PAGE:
Nyback’s next installment screens on May 20 (the episodes haven’t been announced yet), and I've gotta say, I’m seriously torn here. I want to support anything that draws attention to The Twilight Zone, and I really believe that the concept is sound (showing episodes on the big screen). But I can’t deny that the presentation left me pretty cold, especially since I can screen my blu-rays on my 60” plasma set at home and they look (and sound) stunning. And I can probably find an endless supply of vintage TV commercials on YouTube, so there’s really no reason for me to go back.

But... I still might, though.





Thursday, April 11, 2013

TZ Promo: "Of Late I Think of Cliffordville" (4/11/1963)





Season 4, Episode 14 (#116 overall)
Cayuga Production # 4867
Originally aired April 11, 1963


Fifty years ago tonight, The Twilight Zone brought forth yet another discontented man with a longing for the days of his youth.  However, this isn't a Martin Sloan or a Booth Templeton, with whom we might identify or at least sympathize.  This guy’s a rampaging asshole through and through.



“Of Late I Think of Cliffordville” introduces us to billionaire industrialist William J. Feathersmith, who is described by business associate Sebastian Deidrich as being “a predatory, grasping, conniving, acquisitive animal of a man, without heart, without conscience, without compassion, and without even a subtle hint of the common decencies.”  This dialogue (yes, that’s dialogue, not narration) immediately tells us that Rod Serling wrote the script before we ever see the writing credit. As the series progressively winds down, Serling’s dialogue gets more bloated and unrealistic.



Feathersmith and Deidrich both got their start in the titular town of Cliffordville, Indiana, in the 1910s.  In the present, we witness Feathersmith essentially destroy Deidrich in a hostile takeover bid, after which he drunkenly laments his long, lost youth to Hecate, the building janitor who, coincidentally enough, is also from Cliffordville (wait, did I say coincidentally? I meant painfully implausibly). Feathersmith also finds time to cruelly insult Hecate, who has no choice but to lower his eyes and take it.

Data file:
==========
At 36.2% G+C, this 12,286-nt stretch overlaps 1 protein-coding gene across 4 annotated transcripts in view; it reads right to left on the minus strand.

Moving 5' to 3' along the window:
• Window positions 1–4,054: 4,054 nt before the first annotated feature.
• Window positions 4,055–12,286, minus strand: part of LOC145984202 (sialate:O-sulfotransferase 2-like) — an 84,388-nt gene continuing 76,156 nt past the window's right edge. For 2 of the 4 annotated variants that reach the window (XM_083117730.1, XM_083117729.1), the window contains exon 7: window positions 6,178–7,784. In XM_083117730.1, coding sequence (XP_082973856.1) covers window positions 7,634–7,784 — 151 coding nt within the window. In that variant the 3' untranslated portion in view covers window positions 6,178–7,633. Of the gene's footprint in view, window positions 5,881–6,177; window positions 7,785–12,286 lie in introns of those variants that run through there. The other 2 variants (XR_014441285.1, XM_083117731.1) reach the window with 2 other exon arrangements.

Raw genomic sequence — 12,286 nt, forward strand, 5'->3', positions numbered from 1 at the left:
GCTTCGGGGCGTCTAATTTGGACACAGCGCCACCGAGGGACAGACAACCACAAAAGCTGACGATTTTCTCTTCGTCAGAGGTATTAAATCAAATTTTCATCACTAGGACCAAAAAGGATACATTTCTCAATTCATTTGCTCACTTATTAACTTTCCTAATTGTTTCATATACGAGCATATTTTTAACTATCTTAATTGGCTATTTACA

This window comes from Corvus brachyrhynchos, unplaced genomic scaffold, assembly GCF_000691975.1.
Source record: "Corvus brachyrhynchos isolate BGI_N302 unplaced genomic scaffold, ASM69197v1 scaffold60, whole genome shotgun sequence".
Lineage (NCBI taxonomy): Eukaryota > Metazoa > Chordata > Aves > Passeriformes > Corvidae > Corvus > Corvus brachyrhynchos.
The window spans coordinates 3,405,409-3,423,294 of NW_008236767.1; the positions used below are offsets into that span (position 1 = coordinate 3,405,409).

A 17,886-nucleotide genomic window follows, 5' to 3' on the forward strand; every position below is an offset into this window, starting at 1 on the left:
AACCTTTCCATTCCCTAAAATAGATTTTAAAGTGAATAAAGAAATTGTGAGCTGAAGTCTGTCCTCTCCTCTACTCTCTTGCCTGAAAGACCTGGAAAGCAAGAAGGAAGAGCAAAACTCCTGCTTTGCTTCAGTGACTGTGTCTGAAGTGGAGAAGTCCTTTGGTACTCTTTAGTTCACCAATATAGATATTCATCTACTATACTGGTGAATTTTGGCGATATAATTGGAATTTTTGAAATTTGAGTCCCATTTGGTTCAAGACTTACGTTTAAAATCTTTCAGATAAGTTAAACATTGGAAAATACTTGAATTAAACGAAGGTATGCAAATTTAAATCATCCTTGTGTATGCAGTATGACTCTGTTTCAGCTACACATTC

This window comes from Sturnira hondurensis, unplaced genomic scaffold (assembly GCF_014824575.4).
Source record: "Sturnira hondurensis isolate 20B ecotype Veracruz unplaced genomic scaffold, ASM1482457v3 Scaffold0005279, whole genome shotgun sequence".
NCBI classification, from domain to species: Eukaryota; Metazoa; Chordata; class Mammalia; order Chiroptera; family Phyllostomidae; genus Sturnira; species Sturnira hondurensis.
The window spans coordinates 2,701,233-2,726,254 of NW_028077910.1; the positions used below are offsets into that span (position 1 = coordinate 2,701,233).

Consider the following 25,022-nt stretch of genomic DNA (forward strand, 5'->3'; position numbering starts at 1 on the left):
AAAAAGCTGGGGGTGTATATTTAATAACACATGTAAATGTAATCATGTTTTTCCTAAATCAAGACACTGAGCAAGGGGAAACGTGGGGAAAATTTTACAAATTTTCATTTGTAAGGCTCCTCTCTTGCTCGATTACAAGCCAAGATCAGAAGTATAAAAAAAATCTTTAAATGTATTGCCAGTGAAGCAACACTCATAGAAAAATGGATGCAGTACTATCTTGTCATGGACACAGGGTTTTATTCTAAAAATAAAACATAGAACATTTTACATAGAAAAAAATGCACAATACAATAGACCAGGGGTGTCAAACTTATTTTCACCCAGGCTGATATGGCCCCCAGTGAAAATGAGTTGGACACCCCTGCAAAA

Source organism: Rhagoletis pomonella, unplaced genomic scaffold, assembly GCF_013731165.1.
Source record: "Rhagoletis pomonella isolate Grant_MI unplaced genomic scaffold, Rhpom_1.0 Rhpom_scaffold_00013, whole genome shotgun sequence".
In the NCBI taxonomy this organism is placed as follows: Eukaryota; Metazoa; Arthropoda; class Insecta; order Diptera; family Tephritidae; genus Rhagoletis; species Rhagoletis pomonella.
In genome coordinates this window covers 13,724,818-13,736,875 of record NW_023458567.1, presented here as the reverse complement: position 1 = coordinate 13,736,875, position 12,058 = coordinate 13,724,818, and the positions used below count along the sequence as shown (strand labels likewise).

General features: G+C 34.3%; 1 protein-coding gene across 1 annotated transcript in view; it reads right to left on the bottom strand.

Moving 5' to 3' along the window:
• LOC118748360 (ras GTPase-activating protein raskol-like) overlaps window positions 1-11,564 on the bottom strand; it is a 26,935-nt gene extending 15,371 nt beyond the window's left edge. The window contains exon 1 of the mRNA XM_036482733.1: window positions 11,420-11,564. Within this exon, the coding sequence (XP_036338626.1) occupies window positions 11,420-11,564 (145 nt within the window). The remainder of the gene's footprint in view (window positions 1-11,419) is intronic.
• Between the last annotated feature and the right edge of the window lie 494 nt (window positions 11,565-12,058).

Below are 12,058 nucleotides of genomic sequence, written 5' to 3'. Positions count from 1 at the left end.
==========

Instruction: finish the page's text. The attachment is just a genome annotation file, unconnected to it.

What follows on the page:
On his way out for the night, Feathersmith's elevator inexplicably stops on the 13th floor, where he finds a new tenant. Feathersmith bursts in and demands to know how the place opened without his knowledge (this is, after all, his building).  The occupant, the sparkling and charming Miss Devlin, eases him into a conversation about his dissatisfaction with his life now that he’s at the top and has nowhere else to go.  He tells her of his younger days in Cliffordville, and his desire to go back and start over.  Miss Devlin can help him with that because, as fate would have it, she’s the devil.  She removes her hat to reveal two horns jutting out of her perfectly-coiffed hair (check out the similar horns rimming her hat; nice touch).



Miss Devlin offers to return him to 1910 Cliffordville as a young man while retaining his memory of the events of the fifty years hence.  She doesn't ask for his soul, as he evidently relinquished it by default over his years of ruthless business dealings; instead, she demands his vast fortune (save for $1,400.00, which will be more than adequate seed money when he relives his climb to tycoondom. Feathersmith, practically drooling, hastily signs the contract (echoes of “Escape Clause” here or, more recently, “Printer’s Devil”).  The dotted line, as they say, has been signed upon.


There’s a nice bit when Feathersmith leaves Miss Devlin’s office.  In one continuous shot, we see him walk away from the door (which is initially visible in the frame), take a few steps, then stop and turn back around.  The travel agency is gone.  I’m assuming this is another example of the rolling-wall approach used to great effect in season one’s “A World of Difference,” but I have no information confirming this.  Unfortunately, this clever sequence is marred by a continuity error:  after disappearing, Devlin’s Travel Agency is still listed on the floor directory!


Immediately after, Feathersmith steps into the elevator, vanishes, materializes on board an empty commercial jet in mid-flight, which then transforms around him into a train car.  He looks at his watch, which has transformed into a vintage pocket watch, and we see that he is now a young man again. In a very Willoughby-esque moment, the train arrives in Cliffordville, much to Feathersmith’s delight.